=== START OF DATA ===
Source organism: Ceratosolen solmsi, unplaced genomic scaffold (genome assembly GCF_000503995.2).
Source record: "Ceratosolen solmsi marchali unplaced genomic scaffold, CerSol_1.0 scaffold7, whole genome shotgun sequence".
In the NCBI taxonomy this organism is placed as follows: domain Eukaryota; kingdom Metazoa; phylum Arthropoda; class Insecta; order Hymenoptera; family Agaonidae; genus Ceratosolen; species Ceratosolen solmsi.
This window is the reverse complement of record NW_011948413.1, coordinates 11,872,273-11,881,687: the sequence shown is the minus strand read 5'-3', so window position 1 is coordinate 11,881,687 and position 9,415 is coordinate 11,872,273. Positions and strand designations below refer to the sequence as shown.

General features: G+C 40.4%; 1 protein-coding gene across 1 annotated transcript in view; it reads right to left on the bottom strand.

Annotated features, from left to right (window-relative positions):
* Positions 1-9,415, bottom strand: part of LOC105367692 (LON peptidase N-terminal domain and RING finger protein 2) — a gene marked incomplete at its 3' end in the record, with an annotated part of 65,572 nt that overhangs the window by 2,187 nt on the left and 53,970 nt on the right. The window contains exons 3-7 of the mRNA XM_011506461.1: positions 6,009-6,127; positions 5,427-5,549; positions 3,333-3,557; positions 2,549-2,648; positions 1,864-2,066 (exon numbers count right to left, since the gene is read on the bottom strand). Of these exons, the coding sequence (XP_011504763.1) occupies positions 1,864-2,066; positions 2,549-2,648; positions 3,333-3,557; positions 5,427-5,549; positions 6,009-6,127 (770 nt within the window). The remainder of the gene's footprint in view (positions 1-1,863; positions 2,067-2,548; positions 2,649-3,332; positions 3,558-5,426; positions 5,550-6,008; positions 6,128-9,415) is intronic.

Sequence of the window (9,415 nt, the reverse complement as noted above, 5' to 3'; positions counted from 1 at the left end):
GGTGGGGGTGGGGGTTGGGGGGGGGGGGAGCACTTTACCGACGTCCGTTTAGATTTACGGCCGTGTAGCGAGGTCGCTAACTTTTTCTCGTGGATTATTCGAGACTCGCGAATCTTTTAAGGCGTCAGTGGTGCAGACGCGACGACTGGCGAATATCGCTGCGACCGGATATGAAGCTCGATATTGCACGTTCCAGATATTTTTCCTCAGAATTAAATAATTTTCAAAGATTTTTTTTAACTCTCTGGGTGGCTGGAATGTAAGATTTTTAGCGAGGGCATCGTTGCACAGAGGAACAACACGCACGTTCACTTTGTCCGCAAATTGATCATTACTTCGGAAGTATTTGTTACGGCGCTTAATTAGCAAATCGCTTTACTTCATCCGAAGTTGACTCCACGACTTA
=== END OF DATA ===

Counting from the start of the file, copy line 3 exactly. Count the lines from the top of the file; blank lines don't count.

In the NCBI taxonomy this organism is placed as follows: domain Eukaryota; kingdom Metazoa; phylum Arthropoda; class Insecta; order Hymenoptera; family Agaonidae; genus Ceratosolen; species Ceratosolen solmsi.